I think there were a handful of times where Gurley decided to bounce it, would have his shoulders square with the sideline, and making him much easier to bring down. This doesn't happen often but is worth mentioning. Gurley's best runs are set up because of his ability to press the hole before the line of scrimmage. When I say "best" I know you'll think of 20, 30, or 40 yard gains. There were 4 yard gains where he pressed the line of scrimmage, kept it north and south, and kept his team ahead of the chains. The majority of the time Gurley can resist bouncing runs and relying on his athleticism, that's why he should see continued success at the next level, he is a very good decision maker before the line of scrimmage. Pair that with the ability to avoid negative runs, and having the best balance at his position in the class, you have yourself a star.

Ignoring his Injuries

Multiple Pro Bowl Player, Top 10 8.5 – 9.0
Highly Productive Starter, 1st Round 8.0 – 8.4
Very Good Starter, Early 2nd Round 7.8 – 7.9
Reliable Starter, 2nd Round 7.5 – 7.7
Potential Starter in Year 2, 3rd Round 7.0 – 7.4
Backup/Spot Starter, 4th Round 6.5 – 6.9
Productive Backup, 5th Round 6.0 – 6.4
Very Good Backup/STs, 6th Round 5.5 – 5.9
Quality Backup/Good STs, 7th Round 5.0 – 5.4
Backup/STs/Project Player, 7th Round 4.5 – 4.9
Priority Free Agent w/ Limitations 4.0 – 4.4
Non-Draftable 4.0

Trait Weight Grade
Pre-LOS 4 3.9
Post-LOS 4 4
Quickness/Burst 3 2.7
Speed 2 1.7
Power 2 2
Passing Game 2 1.8
Ball Security 2 2
Durability 2 1.2
CoD 2 1.5
Versatility 2 1.7

Gurley grades out to an 8.1. If I were just grading his on the field, he would probably be the best player in the class. He's fumbled once every 191 attempt. He averaged 38 yards per kickoff return with 2 touchdowns. Gurley doesn't have to come off the field, he's aware in pass protection and will only improve, and is a reliable target out of the backfield.  He runs with controlled chaos and it's as if the 1st defender isn't there. He's already setting up the next guy, and that's what special backs do. Like anything else that's too good to be true, there's a caveat. Gurley missed 3 games in 2013 with an ankle injury as well as 2 other portions of games with hip/ankle injuries. That's before you get into the fact that he tore his ACL on November 15th. There's still an outside chance he goes in the 1st, but more likely early 2nd, which is likely going to look like a bargain in a few years if he can stay healthy.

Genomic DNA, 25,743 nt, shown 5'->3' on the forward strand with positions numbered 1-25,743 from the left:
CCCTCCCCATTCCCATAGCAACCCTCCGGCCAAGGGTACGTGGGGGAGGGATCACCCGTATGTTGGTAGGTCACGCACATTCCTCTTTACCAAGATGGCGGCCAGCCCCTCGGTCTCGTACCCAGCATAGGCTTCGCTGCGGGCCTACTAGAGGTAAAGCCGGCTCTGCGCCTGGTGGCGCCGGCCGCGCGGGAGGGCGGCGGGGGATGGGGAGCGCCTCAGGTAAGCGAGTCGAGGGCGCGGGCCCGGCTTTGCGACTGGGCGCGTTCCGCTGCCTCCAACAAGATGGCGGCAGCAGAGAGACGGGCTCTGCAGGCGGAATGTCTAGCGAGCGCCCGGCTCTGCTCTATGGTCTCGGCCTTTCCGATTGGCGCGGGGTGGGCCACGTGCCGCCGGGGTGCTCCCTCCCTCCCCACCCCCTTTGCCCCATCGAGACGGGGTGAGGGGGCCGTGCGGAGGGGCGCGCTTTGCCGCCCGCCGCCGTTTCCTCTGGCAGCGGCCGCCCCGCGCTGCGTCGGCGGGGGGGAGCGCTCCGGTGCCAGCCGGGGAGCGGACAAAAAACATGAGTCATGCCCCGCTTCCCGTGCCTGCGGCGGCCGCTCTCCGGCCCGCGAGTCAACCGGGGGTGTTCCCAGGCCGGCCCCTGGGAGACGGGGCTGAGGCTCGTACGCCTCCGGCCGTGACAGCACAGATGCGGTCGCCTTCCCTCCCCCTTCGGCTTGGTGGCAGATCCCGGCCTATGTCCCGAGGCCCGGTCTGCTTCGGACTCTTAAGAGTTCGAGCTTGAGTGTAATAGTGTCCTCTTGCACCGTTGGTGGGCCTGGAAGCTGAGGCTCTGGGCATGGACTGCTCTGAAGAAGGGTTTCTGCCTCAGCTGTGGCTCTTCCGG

How He Fits as a Charger

I'm looking forward to next year so fans can see the difference between a back like Branden Oliver, and a back like this. Gurley moves the chains. He's not dependent on his offensive line. He'll maximize the big running lanes and stay out of negative runs by breaking tackles in the backfield. Gurley has the patience, speed and vision for the Chargers zone blocking scheme, and the power, balance and burst for when they run power plays. He'd be a great fit, but the injury history is concerning, and there's no signs that will change next year. Would I take him in the 1st? Yes, he's a playmaker that instantly improves your team. I don't have to live with him not panning out, though. So I wouldn't be surprised to see all 32 teams pass on him the 1st time. I also understand that there's real value at the position in the 2nd and 3rd rounds. This is a fascinating player in a fascinating situation.